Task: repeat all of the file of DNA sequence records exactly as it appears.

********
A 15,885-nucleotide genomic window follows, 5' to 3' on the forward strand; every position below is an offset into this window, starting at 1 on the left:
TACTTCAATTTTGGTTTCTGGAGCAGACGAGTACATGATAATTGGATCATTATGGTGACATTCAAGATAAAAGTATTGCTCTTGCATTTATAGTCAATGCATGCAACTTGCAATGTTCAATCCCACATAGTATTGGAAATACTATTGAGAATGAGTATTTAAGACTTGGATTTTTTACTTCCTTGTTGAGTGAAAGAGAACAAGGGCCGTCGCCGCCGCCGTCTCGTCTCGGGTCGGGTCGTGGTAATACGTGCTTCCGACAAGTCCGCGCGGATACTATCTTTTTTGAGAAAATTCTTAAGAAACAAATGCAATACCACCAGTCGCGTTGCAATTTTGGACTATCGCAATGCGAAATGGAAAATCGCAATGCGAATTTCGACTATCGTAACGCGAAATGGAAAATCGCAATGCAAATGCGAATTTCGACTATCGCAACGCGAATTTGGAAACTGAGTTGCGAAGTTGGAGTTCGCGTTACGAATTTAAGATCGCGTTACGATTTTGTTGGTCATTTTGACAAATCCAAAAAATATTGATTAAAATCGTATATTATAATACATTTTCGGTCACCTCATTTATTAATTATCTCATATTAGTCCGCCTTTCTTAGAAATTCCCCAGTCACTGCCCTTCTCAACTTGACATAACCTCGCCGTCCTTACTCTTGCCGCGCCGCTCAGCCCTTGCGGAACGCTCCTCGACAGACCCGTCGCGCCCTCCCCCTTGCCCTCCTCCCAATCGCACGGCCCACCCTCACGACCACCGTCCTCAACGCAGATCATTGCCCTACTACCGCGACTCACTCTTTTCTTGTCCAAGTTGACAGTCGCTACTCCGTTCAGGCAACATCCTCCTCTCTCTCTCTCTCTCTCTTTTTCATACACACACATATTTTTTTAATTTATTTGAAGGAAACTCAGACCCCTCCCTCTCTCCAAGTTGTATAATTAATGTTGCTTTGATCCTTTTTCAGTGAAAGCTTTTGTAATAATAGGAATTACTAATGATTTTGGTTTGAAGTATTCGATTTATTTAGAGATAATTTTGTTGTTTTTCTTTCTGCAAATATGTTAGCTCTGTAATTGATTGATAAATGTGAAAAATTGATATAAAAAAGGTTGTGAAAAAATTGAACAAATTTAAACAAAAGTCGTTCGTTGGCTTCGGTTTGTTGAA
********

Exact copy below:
A 15,885-nucleotide genomic window follows, 5' to 3' on the forward strand; every position below is an offset into this window, starting at 1 on the left:
TACTTCAATTTTGGTTTCTGGAGCAGACGAGTACATGATAATTGGATCATTATGGTGACATTCAAGATAAAAGTATTGCTCTTGCATTTATAGTCAATGCATGCAACTTGCAATGTTCAATCCCACATAGTATTGGAAATACTATTGAGAATGAGTATTTAAGACTTGGATTTTTTACTTCCTTGTTGAGTGAAAGAGAACAAGGGCCGTCGCCGCCGCCGTCTCGTCTCGGGTCGGGTCGTGGTAATACGTGCTTCCGACAAGTCCGCGCGGATACTATCTTTTTTGAGAAAATTCTTAAGAAACAAATGCAATACCACCAGTCGCGTTGCAATTTTGGACTATCGCAATGCGAAATGGAAAATCGCAATGCGAATTTCGACTATCGTAACGCGAAATGGAAAATCGCAATGCAAATGCGAATTTCGACTATCGCAACGCGAATTTGGAAACTGAGTTGCGAAGTTGGAGTTCGCGTTACGAATTTAAGATCGCGTTACGATTTTGTTGGTCATTTTGACAAATCCAAAAAATATTGATTAAAATCGTATATTATAATACATTTTCGGTCACCTCATTTATTAATTATCTCATATTAGTCCGCCTTTCTTAGAAATTCCCCAGTCACTGCCCTTCTCAACTTGACATAACCTCGCCGTCCTTACTCTTGCCGCGCCGCTCAGCCCTTGCGGAACGCTCCTCGACAGACCCGTCGCGCCCTCCCCCTTGCCCTCCTCCCAATCGCACGGCCCACCCTCACGACCACCGTCCTCAACGCAGATCATTGCCCTACTACCGCGACTCACTCTTTTCTTGTCCAAGTTGACAGTCGCTACTCCGTTCAGGCAACATCCTCCTCTCTCTCTCTCTCTCTCTTTTTCATACACACACATATTTTTTTAATTTATTTGAAGGAAACTCAGACCCCTCCCTCTCTCCAAGTTGTATAATTAATGTTGCTTTGATCCTTTTTCAGTGAAAGCTTTTGTAATAATAGGAATTACTAATGATTTTGGTTTGAAGTATTCGATTTATTTAGAGATAATTTTGTTGTTTTTCTTTCTGCAAATATGTTAGCTCTGTAATTGATTGATAAATGTGAAAAATTGATATAAAAAAGGTTGTGAAAAAATTGAACAAATTTAAACAAAAGTCGTTCGTTGGCTTCGGTTTGTTGAA